Shrinking the financial fallout of natural disasters

TOKYO, 9 December 2013 (IRIN) – Relief will be more easily and quickly available, and the economic fallout much more manageable, if governments project and plan fiscally for potential natural disasters and their human and economic toll well in advance, experts say.

The UN Office for Disaster Risk Reduction (UNISDR) has calculated that since 2000, economies have lost as much as US$2.5 trillion due to natural hazards. In 2011 Thailand lost around 5 percent of its gross domestic product (GDP) to floods, and Japan lost some 4 percent of its GDP to the earthquake and tsunami.

The latest major disaster in the region, Typhoon Haiyan in the Philippines, is likely to cause losses of around $12.5 billion, or 5 percent of the 2012 GDP in this lower middle-income country, Margareta Wahlstrom, the Special Representative of the UN Secretary-General for Disaster Risk Reduction, told IRIN. –

Multiple hydel projects on Chenab worry experts

The Chenab is poised to become one of the more dam-congested rivers in India, with the government planning to generate around 15,000 megawatts of electricity through 60 hydropower projects in the states of Jammu and Kashmir and Himachal Pradesh…

When Disaster Rains, Talk – IPS

The 2013 South Asian Monsoon has left a trail of death and destruction from the southern coast o fSri Lanka, through Uttarakhand, India into Pakistan. Experts say that real time data and information sharing among the affected countries could reduce the dangers posed by the rains. –

Sturdy variety shores up India’s wheat output

Sturdy variety shores up India’s wheat output

Sandip Das: New Delhi, Jul 09 2013

The decline in wheat production due to the unusually high temperatures and rains during March and April this year could have been much sharper if it was not for large-scale adoption of a temperature-tolerant variety by farmers in the key growing areas of Punjab, Haryana and western Uttar Pradesh.

Although the ministry of agriculture has not revised wheat production estimates for 2012-13 from 93.62 million tonne (mt), agricultural scientists agree that there is a 10-15% decline in output because of rains in March and unusually high temperatures in April, which affected flowering.

However, large-scale cultivation of the temperature-resistant HD 2967 variety, developed by Indian Agricultural Research Institute (IARI), minimised the fall in wheat output.

“Since 2011, when we introduced the variety, the adoption by farmers has been encouraging,” KV Prabhu, head, division of genetics, IARI, a premier institute under the agriculture ministry, told FE. According to Prabhu, the adoption rate of the HD 2967 variety has been around 50% this year in northern states.

The HD-2967 variety has given yield up to 21.4 quintal per acre against 20 quintal/acre for other varieties.

“Next year, we expect 70% farmers to adopt the variety as fluctuations in temperature during the flowering season become a regular trend in key growing areas,” he said. The variety not only deals with higher temperatures prior to harvesting, but also takes care of the yellow rust disease.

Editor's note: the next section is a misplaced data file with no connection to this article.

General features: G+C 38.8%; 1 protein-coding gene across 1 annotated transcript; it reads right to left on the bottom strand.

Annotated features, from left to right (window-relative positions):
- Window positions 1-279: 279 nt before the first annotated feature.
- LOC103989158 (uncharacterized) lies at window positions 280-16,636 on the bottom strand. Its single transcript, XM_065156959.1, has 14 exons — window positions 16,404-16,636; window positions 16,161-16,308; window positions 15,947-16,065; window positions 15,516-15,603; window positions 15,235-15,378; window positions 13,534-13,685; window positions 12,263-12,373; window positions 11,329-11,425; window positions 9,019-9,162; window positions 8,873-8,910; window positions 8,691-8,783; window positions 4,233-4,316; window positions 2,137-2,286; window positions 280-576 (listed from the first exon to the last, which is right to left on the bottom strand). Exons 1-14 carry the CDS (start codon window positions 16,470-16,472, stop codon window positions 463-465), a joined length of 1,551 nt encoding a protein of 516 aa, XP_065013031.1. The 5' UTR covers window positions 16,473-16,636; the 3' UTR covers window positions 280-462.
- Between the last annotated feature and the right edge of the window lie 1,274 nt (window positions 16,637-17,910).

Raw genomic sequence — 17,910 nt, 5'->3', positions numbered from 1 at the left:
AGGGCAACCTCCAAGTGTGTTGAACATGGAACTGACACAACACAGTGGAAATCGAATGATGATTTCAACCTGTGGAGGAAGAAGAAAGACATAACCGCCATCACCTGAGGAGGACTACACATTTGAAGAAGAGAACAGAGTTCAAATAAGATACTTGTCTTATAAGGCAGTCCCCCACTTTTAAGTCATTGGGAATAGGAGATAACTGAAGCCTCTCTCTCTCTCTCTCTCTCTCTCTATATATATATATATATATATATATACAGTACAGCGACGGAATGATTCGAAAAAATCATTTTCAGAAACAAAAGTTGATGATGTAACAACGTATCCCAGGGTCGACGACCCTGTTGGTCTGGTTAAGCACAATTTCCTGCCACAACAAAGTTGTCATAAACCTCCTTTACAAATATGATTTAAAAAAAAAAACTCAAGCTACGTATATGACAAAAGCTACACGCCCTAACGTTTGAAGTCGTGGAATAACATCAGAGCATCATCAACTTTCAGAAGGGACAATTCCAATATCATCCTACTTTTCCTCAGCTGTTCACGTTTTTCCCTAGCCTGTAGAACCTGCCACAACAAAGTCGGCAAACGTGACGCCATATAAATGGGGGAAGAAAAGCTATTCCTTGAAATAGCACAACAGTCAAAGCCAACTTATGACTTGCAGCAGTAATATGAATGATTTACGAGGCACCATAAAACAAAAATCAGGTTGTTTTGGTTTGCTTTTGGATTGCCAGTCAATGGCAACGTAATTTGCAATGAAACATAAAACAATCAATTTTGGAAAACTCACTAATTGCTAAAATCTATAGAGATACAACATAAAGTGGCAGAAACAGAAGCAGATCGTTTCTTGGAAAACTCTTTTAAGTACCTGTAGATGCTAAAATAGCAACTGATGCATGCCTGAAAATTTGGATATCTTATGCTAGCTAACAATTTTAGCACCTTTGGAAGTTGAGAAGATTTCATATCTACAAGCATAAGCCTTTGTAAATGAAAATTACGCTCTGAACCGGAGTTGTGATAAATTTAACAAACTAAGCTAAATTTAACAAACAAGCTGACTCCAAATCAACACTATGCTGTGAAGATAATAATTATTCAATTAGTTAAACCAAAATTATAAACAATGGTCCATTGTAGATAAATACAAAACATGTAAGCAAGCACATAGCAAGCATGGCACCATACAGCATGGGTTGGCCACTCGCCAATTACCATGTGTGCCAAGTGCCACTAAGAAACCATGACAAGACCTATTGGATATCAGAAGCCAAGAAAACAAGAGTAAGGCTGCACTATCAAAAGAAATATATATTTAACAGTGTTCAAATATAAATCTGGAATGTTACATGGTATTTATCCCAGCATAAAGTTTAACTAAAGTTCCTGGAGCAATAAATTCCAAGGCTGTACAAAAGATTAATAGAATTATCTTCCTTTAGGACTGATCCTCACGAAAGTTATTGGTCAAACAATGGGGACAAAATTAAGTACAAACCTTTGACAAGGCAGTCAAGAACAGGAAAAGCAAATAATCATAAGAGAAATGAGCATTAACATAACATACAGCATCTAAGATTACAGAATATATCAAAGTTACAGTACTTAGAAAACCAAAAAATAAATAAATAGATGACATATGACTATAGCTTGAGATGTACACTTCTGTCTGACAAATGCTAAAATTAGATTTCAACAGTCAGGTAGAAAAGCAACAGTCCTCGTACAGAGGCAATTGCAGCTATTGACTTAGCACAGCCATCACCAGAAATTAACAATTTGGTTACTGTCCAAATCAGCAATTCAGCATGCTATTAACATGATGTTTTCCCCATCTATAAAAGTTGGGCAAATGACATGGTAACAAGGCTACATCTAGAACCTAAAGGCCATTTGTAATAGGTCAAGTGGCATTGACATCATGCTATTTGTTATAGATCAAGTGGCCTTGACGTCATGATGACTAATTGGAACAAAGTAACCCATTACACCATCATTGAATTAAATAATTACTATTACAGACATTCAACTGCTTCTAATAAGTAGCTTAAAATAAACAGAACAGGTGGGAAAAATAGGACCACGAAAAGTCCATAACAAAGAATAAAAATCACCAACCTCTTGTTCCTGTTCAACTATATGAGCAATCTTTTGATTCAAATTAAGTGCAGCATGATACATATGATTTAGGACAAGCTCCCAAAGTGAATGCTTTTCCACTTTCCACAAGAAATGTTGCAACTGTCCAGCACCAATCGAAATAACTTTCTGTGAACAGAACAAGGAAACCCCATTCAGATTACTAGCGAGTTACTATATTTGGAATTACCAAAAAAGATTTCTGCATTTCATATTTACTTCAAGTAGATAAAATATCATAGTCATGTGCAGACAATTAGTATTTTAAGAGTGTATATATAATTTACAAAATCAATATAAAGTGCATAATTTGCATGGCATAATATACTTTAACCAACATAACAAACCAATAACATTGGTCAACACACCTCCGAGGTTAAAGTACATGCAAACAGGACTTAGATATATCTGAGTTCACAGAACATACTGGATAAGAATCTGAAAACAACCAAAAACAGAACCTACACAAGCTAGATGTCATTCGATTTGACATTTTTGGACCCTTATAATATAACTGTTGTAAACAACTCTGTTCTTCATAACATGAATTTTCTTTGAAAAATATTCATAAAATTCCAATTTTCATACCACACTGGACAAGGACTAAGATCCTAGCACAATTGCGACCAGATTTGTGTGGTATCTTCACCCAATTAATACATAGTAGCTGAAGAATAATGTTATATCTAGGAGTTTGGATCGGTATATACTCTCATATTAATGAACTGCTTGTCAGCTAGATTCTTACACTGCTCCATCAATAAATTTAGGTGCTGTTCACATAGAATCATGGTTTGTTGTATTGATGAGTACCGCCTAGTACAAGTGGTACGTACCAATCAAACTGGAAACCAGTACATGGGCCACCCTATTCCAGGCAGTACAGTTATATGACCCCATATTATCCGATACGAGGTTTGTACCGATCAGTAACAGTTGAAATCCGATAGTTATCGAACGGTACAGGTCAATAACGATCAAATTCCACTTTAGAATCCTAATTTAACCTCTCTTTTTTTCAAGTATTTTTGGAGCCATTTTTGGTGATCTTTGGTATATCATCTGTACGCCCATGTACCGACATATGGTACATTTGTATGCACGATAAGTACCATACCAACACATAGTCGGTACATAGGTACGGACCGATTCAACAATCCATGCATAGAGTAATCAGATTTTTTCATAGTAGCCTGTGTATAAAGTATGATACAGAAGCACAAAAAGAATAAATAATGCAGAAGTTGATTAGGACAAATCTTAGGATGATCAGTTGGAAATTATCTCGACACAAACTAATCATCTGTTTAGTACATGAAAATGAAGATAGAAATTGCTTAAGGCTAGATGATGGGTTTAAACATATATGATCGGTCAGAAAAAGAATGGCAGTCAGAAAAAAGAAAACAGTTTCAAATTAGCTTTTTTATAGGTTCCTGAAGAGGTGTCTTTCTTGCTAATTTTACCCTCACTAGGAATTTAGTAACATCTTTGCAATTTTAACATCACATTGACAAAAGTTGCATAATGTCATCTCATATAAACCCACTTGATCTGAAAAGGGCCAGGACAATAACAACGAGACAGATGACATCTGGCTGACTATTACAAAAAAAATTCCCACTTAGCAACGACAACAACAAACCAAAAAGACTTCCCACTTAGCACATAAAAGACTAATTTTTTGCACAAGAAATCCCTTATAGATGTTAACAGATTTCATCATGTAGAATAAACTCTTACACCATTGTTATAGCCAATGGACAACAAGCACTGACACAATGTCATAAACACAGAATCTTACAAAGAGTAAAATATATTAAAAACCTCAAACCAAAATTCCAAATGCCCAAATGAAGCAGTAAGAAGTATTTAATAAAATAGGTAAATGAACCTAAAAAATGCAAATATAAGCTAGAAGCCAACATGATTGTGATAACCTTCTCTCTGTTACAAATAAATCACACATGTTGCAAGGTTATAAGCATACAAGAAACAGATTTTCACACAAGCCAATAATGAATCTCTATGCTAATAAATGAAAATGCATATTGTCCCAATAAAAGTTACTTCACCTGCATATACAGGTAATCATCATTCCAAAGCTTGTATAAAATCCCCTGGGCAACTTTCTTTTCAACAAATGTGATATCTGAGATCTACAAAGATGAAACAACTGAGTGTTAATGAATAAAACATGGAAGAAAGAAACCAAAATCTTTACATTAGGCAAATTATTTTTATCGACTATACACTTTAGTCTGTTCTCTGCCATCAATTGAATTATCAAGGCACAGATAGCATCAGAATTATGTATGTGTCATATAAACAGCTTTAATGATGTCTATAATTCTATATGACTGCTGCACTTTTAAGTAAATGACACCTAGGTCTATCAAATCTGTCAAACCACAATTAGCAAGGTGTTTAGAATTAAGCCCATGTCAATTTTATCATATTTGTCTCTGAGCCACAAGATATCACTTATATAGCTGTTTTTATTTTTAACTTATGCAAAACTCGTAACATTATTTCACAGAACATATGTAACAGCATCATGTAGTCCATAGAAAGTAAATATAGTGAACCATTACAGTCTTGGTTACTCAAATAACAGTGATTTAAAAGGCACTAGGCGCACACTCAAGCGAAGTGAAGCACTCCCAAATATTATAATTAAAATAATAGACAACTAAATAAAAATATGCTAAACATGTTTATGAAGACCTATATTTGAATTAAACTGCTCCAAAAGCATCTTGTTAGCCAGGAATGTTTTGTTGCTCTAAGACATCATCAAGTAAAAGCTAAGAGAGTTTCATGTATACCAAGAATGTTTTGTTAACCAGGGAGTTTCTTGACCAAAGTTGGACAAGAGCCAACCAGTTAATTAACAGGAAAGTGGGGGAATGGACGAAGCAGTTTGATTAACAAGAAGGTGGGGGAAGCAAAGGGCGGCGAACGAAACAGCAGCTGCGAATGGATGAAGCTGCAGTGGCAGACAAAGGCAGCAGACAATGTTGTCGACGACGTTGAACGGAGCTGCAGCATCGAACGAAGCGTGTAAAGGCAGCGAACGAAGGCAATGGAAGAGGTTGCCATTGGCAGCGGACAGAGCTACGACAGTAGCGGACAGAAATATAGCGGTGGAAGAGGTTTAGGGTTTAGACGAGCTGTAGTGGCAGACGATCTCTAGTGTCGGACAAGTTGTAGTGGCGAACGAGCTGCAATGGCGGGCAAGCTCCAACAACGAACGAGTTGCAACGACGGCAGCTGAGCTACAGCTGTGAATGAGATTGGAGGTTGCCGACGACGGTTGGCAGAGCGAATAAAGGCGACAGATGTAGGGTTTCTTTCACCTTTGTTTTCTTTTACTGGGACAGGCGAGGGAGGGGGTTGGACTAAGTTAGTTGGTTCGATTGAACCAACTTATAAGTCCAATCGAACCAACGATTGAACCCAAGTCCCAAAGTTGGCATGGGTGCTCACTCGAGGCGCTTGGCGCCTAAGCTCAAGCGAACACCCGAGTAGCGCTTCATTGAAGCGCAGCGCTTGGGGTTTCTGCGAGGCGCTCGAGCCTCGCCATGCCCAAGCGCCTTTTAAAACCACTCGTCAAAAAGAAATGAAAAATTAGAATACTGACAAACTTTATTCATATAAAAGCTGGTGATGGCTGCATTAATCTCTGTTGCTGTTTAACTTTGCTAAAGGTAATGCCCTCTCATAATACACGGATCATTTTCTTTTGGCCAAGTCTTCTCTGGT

Indu Sharma, director of Karnal-based Directorate of Wheat Research (DWR), said that thanks to some heat-resistant varieties, such as PB 343,PB 550 and HD 2967, developed by IARI, DWR and Punjab Agricultural University (PAU), farmers have been able to sustain production despite the fluctuations in temperature witnessed during the last few years.
Meanwhile, the US Department of Agriculture (USDA) recently pegged India’s wheat production at 87 mt this year, which is 7% lower than the government’s latest estimate of 93.62 mt. “The rains and high humidity also led to a higher incidence of rust in north India and lodging in the early harvested wheat varieties,” the USDA said.

IARI has been experimenting with various wheat varieties from an estimated 28,000 wheat genes available with National Bureau of Plant Genetic Resources (NBPGR).

In a first-of-itskind experiment to identify specific traits from the country’s huge genetic resources, NBPGR has characterised more than 5000 varieties of wheat germplasms for development of better seed varieties that can withstand climate change.

Top agricultural scientists associated with the charasterisation drive say that the purpose was to provide genetic variability, which helps in quality seed development.

Environment Apps for Children

Today, President Obama is expected to announce a national plan for climate change in the US. Last week, the White House released a video leading up to a speech he would give today at Georgetown University.

In the video, President Obama says, “There’s no single step that can reverse the effects of climate change.” But when it comes to the world we leave our children, we owe it to them to do what we can.”

Read more:

The Urban Jungle: Small steps to a big Solution

This week, the World Bank released a report, Turn Down The Heat: Climate Extremes, Regional Impacts and the Case for Resilience, which is a scientific analysis of climate change on specific regions. While the report gives a clearer picture of how climate change will affect each of the Sub-Saharan, South East Asian and South Asian region, there’s one interesting thing the report mentions.

It says: “Climate change poses a particular threat to urban residents and at the same time is expected to further drive urbanization, ultimately placing more people at risk to the clusters of impacts outlined above.”

Read more: